The recently adopted Regulations of the Plenum of the Supreme Arbitration Court of Russia No 16 “On the freedom of contract and its limits” (the Regulations) contain conclusions generally aimed at a more liberal interpretation of the legal norms and contractual provisions, providing the courts with rather broad authoritiy in interpreting those norms and provisions.

In particular, the Regulations proclaim that the norms determining the rights and obligations of the parties to the contract shall be interpreted based not only on the literal meaning of the words and expressions of the relevant legal norms, but also by using the essence and purpose of the legal regulation (i.e. taking into account the purposes which the legislator wanted to achieve at the time of adoption of the legal norm).

Most importantly, the Regulations seem to change the old practice of interpreting all the legal norms as imperative (i.e. not allowing its application in any other way except for the way described in the law) unless the norm specifically indicates that it is dispositive (allowing another way of its application on the party’s disposal). The Regulations state that the legal norm shall be deemed as imperative only provided that it contains a specific prohibition to act in any other way. In the event there is no such prohibition, the legal norm might be deemed imperative only when:

  • based on the purposes of legal regulation, it is necessary for the protection of specially protected legal interests (e.g. a third party, the “weaker” party to a contract, public interests, etc.) or it is necessary in order to prevent a gross violation of the balance of the parties’ interests; or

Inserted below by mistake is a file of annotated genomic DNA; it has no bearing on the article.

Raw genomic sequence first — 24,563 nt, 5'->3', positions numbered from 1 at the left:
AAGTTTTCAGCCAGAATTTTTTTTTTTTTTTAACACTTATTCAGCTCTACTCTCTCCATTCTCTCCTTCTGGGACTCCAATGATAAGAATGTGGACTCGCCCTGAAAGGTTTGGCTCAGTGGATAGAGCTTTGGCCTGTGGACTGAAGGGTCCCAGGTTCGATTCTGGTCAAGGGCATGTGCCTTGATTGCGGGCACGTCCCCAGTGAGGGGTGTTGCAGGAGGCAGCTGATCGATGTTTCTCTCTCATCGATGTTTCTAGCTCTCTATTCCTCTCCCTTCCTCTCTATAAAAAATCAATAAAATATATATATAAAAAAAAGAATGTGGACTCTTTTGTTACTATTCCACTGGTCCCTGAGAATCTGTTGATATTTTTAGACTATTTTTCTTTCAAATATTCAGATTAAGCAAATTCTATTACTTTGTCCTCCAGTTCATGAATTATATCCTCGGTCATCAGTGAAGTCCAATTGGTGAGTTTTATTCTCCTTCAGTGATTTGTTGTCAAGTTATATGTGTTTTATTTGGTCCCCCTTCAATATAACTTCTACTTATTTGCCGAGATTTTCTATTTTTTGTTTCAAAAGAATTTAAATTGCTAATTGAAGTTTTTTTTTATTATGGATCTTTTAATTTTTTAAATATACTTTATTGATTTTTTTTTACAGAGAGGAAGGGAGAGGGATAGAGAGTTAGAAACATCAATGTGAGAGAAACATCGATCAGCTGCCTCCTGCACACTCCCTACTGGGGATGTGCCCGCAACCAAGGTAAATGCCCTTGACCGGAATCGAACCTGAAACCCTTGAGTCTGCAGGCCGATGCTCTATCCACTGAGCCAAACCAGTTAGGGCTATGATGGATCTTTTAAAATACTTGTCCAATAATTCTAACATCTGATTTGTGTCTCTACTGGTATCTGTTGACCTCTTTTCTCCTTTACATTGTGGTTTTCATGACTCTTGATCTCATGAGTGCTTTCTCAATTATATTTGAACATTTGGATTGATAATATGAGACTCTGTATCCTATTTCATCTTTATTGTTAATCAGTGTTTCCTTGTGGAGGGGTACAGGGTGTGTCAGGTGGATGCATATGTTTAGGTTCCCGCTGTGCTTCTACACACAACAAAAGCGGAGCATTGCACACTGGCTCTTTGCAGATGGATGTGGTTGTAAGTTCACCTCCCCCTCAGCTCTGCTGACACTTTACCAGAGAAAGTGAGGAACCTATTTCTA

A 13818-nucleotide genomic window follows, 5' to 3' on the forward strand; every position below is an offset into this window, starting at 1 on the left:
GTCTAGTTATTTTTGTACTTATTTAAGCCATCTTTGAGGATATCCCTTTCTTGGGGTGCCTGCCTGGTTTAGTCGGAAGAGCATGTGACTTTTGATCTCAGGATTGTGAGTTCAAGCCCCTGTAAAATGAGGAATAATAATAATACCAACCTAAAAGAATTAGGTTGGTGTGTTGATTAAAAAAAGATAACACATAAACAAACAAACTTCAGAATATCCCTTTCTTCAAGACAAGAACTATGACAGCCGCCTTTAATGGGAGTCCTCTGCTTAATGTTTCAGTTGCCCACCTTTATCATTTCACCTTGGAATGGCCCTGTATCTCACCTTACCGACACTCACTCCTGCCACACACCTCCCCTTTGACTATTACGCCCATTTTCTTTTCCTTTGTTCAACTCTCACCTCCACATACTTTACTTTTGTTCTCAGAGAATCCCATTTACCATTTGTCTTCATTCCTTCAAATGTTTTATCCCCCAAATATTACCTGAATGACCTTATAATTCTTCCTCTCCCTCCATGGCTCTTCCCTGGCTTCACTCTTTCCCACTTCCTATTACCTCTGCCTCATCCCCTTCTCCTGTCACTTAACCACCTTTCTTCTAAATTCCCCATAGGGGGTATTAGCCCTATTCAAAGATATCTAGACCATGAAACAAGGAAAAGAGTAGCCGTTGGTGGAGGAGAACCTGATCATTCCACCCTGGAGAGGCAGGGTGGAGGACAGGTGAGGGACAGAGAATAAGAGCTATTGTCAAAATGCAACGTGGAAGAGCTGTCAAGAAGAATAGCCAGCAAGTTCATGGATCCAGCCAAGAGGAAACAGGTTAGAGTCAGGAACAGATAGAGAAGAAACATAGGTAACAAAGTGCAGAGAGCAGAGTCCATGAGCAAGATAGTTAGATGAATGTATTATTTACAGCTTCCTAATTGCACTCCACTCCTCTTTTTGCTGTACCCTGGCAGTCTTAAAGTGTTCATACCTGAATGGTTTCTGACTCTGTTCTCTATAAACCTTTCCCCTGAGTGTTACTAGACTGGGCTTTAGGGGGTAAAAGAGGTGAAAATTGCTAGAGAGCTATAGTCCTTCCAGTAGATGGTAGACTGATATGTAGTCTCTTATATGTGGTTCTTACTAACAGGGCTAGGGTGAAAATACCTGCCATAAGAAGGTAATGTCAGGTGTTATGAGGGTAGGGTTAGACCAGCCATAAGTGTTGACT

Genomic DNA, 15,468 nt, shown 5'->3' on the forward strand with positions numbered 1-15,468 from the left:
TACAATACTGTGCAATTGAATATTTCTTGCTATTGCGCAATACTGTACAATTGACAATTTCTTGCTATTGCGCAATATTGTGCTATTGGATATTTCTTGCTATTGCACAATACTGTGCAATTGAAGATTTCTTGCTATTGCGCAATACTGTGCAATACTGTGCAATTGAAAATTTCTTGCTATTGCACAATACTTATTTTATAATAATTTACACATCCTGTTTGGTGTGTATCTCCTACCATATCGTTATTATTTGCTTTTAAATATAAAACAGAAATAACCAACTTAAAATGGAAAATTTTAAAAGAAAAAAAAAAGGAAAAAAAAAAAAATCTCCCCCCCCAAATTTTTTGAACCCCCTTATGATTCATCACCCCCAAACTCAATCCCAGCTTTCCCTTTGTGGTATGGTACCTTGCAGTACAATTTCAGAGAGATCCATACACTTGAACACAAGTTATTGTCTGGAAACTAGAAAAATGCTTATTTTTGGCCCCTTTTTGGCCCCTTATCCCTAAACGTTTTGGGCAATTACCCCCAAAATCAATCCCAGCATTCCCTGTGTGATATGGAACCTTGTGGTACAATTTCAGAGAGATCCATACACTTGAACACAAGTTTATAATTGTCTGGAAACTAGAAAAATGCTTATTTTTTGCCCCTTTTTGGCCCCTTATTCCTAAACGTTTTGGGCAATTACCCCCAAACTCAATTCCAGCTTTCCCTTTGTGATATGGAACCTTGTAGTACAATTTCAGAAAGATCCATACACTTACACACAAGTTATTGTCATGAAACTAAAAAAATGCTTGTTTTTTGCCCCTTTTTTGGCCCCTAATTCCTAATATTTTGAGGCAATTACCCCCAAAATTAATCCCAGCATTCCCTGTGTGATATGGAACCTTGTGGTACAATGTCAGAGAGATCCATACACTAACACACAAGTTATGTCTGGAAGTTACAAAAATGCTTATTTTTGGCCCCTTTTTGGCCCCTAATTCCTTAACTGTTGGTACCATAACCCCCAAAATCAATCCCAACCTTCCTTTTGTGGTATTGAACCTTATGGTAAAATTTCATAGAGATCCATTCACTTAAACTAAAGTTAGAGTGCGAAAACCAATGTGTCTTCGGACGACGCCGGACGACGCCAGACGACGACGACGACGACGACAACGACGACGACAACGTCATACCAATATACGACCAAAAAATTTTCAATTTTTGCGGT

• if based on the essence of the legal regulation the norm is imperative.

All other legal norms (those not falling into one of the above categories) shall be considered as dispositive norms even when there is no direct indication of that.

Generally, in the event of a dispute as to whether the interpretation of the norm in question is imperative or dispositive, it is the court which will ultimately settle the matter.

Another important issue adopted by the Regulations is the introduction of the “contra-preferentum” rule of interpretation of legal norms. Under this rule, where there is doubt about the meaning of the contract, and it is impossible to establish the true common will of the parties taking into account the purposes of the agreement, previous relationships and correspondence between the parties, customs, as well as their subsequent behaviour, the words will be construed against the person who put them forward, i.e. the agreement shall be interpreted in favour of the counter-party and not the party which prepared the draft of the agreement in question. Therefore, unless proven otherwise, this rule applies against the party responsible for drafting or incorporating a clause for its own benefit, and when such party acts a professional organization in certain sphere (e.g. banks in credit/loan agreements, insurers in insurance agreements, etc.), there is an assumption that it is the “stronger” party in relationships and that the agreement shall be interpreted in favour of its counter-party.